Jesonian: Reverend Meningsbee (Part 5) Late … May 29th, 2016

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Reverend Meningsbee

Sunday morning, and Meningsbee woke up late.

He wanted to blame his alarm clock, but since he was fully aware that he was the master of all of its decisions, he scurried along, skipping two of his pre-shower rituals.

He scooted into his car, started it and zoomed toward the church at what he hoped was a reasonable speed. He was thinking about what he wanted to share.

The Gospel of Mark. Most certainly.

It had been an interesting week.

After the breakthrough, with Betty and Clarice being reconciled, there was a sweet buzz of contentment among those who were present, but simultaneously, there were around twenty-five former members who had begun meeting in the banquet hall of the nearby Holiday Inn Express. They were stirring a flurry of frustration through the town.

Their contention? Meningsbee had “stolen their church.”

He understood their perspective. Yet there was a push in his spirit to continue the experiment–to find the real meaning of gathering together instead of marching in time to the drone of repetitive hymns.

Arriving, he ran to the door of the church, and then paused. He could hear the sounds of conversation. It was not the usual pre-church verbal exchanges, but instead, purposeful–what sounded like meaningful, prayerful tones.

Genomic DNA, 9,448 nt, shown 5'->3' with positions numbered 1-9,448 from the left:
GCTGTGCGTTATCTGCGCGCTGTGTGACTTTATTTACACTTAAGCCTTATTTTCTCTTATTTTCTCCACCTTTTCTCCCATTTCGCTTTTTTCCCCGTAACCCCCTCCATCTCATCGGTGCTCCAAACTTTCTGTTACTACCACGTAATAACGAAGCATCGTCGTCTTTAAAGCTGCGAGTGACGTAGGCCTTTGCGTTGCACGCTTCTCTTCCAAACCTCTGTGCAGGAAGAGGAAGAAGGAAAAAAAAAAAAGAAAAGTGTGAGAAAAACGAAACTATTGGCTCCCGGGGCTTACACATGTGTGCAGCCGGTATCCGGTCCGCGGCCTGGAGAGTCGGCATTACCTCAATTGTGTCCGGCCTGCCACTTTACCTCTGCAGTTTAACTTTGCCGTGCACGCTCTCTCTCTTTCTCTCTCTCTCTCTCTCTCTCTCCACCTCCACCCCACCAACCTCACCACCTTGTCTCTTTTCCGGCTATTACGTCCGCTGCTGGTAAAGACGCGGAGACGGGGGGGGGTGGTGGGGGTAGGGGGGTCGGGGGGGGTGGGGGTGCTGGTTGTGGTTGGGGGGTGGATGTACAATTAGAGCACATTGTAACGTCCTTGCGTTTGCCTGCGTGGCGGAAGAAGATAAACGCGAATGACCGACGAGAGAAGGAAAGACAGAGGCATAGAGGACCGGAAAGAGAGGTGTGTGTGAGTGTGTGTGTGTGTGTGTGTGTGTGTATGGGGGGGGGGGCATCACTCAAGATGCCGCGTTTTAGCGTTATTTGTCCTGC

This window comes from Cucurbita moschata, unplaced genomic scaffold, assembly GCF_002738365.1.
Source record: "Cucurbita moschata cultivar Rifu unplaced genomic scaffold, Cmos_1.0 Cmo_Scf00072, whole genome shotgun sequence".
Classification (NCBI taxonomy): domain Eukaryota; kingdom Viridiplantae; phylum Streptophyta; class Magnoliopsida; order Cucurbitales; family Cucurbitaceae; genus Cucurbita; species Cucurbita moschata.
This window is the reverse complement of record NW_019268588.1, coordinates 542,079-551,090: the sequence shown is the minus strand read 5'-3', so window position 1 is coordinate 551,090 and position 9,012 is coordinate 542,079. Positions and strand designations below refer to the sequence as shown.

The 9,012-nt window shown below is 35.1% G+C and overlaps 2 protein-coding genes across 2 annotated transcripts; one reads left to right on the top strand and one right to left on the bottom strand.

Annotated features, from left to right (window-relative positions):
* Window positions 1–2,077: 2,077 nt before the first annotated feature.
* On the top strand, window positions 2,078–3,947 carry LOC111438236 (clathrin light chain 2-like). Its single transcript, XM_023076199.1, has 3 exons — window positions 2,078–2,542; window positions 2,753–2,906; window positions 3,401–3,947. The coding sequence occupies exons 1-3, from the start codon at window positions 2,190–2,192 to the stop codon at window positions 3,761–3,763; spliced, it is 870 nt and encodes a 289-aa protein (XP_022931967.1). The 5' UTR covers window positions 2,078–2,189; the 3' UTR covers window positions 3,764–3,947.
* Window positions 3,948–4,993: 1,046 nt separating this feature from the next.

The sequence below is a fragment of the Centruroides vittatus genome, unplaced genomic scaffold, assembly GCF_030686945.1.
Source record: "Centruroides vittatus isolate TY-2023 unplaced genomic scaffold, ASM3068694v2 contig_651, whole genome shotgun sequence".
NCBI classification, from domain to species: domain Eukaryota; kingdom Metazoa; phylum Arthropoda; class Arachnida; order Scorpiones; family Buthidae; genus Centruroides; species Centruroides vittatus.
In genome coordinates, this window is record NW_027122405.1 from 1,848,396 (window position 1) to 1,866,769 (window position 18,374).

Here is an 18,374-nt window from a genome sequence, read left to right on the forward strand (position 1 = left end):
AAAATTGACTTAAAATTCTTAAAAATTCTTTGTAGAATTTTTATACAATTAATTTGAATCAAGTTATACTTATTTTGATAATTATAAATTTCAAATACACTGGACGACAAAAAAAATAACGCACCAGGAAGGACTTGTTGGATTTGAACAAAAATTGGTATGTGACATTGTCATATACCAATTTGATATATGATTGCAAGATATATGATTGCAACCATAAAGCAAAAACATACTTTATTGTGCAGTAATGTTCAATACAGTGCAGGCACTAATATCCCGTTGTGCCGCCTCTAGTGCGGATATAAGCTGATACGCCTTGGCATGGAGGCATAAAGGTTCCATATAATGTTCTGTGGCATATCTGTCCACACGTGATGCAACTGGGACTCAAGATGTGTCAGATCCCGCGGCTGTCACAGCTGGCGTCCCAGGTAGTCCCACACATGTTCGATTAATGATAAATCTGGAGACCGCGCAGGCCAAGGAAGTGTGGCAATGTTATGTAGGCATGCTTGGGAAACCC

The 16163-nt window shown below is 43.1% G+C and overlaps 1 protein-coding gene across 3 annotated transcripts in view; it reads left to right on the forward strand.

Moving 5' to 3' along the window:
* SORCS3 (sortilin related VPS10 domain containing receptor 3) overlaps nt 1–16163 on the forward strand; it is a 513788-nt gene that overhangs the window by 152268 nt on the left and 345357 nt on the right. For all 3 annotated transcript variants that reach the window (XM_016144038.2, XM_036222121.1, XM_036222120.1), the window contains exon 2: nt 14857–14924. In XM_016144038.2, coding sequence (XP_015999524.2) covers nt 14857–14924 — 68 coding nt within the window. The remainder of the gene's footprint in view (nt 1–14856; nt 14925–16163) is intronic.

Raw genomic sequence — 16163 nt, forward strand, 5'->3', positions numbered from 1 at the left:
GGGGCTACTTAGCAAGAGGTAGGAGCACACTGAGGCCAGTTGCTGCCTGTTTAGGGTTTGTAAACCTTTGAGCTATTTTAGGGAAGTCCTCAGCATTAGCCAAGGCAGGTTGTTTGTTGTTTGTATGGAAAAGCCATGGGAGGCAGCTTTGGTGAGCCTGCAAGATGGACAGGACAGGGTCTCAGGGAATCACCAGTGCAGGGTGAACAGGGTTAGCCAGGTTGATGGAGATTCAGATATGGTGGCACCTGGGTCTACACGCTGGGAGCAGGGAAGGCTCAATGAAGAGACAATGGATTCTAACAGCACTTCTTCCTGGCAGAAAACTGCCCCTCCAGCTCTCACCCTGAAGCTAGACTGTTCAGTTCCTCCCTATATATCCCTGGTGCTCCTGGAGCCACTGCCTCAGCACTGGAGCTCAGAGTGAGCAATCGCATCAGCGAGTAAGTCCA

So Meningsbee chose to enter quietly and climb the stairs to the balcony, where he could view the proceedings.

He had noticed coming in that there were a few more cars in the parking lot, and was delighted to see, when he looked down from his perch, that there were four visitors and a few of the original congregation who had returned.

But most enlightening was the fact that the three chairs he had placed in the front on Saturday night were filled with people, surrounded by other folks who were sharing and praying for one another.

On the seventh row was a young family who Deacon Smitters had befriended, and was quietly but feverishly entertaining with one of his stories.

It was a reverent scene, in the sense of the true meaning of reverence–full of humanity, compassion, tenderness and just a bit of the childlike freedom that was so often absent from the normal Sunday morning drill.

Reverend Meningsbee wanted to just hang out in the balcony and watch. He knew that as soon as he entered, the holy spell would be broken and they would turn to him to find order.

Finally he decided that it was not good for him to stay away for the whole time. He climbed down the stairs and came into the church as the gathering fell silent.

He turned slowly and addressed them.

“I overslept. But I have been here for fifteen minutes, just watching all of you. It is so beautiful for you to treat each other so beautifully. I know that’s not a good sentence, but it’s what I feel. Thank you. Thank you for being here. Thank you for loving each other.”

All at once, a hand went up. It was Clarice, from last week’s reconciliation.

“Hello, Pastor. I just wanted to let you know that after Betty and I mended our fences, I got inspired to contact my son in Lincoln, who ran away from home a couple of years ago because he was mad at me for being such a–can I say ‘bitch’ in the church?”

Meningsbee laughed. “You just did.”

Clarice continued. “Anyway, I invited Michael home, we made peace, and I told him to come here with me today to seal the deal.”

The congregation burst into applause without being coaxed. It was spontaneous and it was electrifying.

One after another, there were testimonies about those who came and sat in the chair to receive God’s grace through the kindness of God’s people.